"We All Join Hands" A benefit for Richard Gowen

The Echo Presents

"We All Join Hands" A benefit for Richard Gowen

Dawes, Nick Waterhouse, Allah-Las, Pink Mountaintops, Neal Casal, The Tyde, Robert Francis, Pearl Charles & The Pipes Canyon Band

Sat, January 11, 2014

Doors: 5:00 pm / Show: 6:00 pm

Echoplex

Los Angeles, CA

$16.00 - $20.00

This event is 18 and over

"We All Join Hands" A benefit for Richard Gowen Featuring: Dawes, Nick Waterhouse, Allah Las, Pink Mountaintops, Neal Casal, The Tyde, Robert Francis, Pearl Charles & The Pipes Canyon Band ...Plus "VERY" Special Guests. **Tickets purchased at the door on day of show will have $2 facility fee applied ($1.00 goes to benefit) **

Dawes
Dawes
While the city of Los Angeles has been both an inspiration and a home to the four members of Dawes, they found themselves traveling East last fall to record their third album in the Blue Ridge Mountains of North Carolina with newly enlisted producer Jacquire King. It was a chance to hunker down and work each day for a month away from familiar landmarks and routines. The tracks they laid down at Asheville's Echo Mountain Studio have yielded a 12-song disc of tremendous sonic and narrative clarity, book-ended in classic album fashion by two very different versions of the wistful "Just Beneath The Surface" – a misleading title, really, since the songs stacked in between dig so deep. Stories Don't End is not so much a departure from the quartet's previous efforts as a distillation of them. It spotlights the group's maturing skills as arrangers, performers and interpreters who shape the raw material supplied by chief songwriter and lead vocalist Taylor Goldsmith into an artfully concise and increasingly soulful sound.

Once again, Goldsmith displays a particular gift for tunes that balance tough and tender, hardboiled and heartbroken. As a writer, he prowls his psyche like a forties detective, looking for clues to the mysteries of life and love. "Just My Luck" has the irresistible pull of a vintage country tune, though the arrangement is understated and contemporary. If Goldsmith's vocal delivery weren't plaintive enough, the band ups the emotional ante with a beautiful wordless coda that intertwines Tay Strathairn's piano and Goldsmith's lead guitar. Similarly "Something In Common" is a morning-after shuffle that builds into a bigger and more dramatic track before dropping back to a quiet melancholic finish. Goldsmith takes a few simple words, like "something in common," and uses them like chapter headings to develop a compelling story, full of unexpected twists, from verse to verse. "Someone Will" includes the same kind of word play while boasting a little more swagger. "Hey Lover," a cover of a tongue-in-cheek tune by Dawes' good buddy Blake Mills, is a playful mid-album break with Taylor Goldsmith and his young brother, drummer Griffin Goldsmith, trading off lead vocals.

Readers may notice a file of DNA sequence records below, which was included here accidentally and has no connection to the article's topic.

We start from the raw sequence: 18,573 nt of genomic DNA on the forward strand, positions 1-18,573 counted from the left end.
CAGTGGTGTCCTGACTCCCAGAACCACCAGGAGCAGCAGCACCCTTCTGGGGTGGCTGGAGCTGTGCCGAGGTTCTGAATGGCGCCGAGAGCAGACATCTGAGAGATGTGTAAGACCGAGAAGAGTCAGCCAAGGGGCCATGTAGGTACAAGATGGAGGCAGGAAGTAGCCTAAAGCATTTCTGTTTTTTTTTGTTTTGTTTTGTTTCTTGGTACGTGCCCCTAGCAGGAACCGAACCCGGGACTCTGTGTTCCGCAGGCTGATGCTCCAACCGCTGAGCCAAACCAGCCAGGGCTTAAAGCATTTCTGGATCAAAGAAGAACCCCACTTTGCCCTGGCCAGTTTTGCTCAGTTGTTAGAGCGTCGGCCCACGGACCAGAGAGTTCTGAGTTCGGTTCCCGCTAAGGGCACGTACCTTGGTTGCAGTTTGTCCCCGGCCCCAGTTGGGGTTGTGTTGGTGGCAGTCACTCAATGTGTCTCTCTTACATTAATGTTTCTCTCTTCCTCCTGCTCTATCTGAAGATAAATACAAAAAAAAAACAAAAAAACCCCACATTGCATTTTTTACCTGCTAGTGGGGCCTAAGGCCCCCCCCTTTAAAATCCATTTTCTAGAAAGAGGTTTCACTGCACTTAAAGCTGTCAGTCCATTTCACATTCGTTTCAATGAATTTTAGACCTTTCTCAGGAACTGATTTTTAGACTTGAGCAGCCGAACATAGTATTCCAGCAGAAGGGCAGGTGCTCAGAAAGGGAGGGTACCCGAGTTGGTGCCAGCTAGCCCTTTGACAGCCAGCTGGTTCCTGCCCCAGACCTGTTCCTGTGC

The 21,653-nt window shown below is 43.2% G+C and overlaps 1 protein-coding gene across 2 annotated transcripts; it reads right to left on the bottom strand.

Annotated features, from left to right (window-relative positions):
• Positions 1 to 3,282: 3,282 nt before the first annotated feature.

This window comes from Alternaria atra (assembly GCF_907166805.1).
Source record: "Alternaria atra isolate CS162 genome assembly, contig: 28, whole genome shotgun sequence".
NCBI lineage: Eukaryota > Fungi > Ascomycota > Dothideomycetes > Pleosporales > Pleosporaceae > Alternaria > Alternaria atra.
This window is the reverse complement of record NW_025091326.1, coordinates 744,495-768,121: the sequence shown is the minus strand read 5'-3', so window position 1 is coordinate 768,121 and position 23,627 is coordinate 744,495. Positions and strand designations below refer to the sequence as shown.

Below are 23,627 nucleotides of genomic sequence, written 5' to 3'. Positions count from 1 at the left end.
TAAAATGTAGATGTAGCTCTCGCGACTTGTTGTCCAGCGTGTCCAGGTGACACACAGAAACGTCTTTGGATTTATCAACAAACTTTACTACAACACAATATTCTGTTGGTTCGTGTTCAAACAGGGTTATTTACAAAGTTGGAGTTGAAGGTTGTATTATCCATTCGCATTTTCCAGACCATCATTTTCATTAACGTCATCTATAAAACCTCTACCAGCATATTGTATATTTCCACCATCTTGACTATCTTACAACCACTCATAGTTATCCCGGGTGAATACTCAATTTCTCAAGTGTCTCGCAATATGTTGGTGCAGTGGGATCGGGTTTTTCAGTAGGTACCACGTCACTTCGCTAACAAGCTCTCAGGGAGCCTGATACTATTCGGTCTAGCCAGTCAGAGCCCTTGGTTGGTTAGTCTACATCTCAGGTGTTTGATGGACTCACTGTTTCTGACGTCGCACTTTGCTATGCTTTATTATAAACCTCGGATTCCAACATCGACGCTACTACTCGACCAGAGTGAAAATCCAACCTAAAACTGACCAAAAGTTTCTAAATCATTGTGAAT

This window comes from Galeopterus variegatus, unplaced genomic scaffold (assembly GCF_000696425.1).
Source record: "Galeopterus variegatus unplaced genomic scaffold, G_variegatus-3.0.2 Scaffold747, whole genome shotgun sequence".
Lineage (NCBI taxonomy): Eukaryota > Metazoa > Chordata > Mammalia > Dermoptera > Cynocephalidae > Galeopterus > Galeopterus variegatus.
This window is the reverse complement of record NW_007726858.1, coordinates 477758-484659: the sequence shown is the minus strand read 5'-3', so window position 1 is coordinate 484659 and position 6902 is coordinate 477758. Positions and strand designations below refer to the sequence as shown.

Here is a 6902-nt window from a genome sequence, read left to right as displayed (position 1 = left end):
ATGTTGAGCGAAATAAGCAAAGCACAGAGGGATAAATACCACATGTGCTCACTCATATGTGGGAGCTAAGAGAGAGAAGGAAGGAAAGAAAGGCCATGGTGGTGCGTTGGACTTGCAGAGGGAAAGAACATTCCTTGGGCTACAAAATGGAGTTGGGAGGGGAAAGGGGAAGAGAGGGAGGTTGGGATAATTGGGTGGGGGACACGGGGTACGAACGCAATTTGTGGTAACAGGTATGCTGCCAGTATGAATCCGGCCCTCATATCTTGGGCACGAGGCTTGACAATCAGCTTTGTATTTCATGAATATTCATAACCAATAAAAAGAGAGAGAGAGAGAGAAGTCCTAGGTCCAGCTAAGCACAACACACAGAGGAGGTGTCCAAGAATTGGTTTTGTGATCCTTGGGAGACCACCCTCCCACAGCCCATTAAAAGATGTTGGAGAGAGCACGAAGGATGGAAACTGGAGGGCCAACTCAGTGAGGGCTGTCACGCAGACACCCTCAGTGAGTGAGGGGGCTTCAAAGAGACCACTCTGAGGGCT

Before he started composing for the album, says Taylor, "I went through a Joan Didion tear." It was right after he read the legendary author's Democracy that he found the title, Stories Don't End, in her work. Though Didion is currently a New Yorker, she is most associated with Southern California, its culture of the sixties and seventies, a subject she examined in gimlet-eyed prose. When Goldsmith started penning new songs after several months on the road in support of Dawes' 2011 disc, Nothing Is Wrong, his writing was even more keenly observant. "From a Window Seat" was the first he completed and, he admits, "It's a very singular song. A lot of the songs on the record can be a little more broad, about a period in someone's life or trying to explore a certain feeling. This song is about a specific experience of being on an airplane and that's not a very poetic or lyrical idea." Yet Goldsmith, employing an accumulation of small details, once again finds the bigger picture, about the narrator's past and his (and our) uncertain future, about the history lurking beneath the swimming pool-dotted landscape below him. Just as important is the track itself—lean, propulsive and guitar-driven – lending urgency to Goldsmith's in-flight musings. Similarly, "Bear Witness," a last-minute addition to the lineup that the band arranged during the Asheville sessions, is an almost cinematically vivid rendering of a man having a conversation with his child from his hospital bed.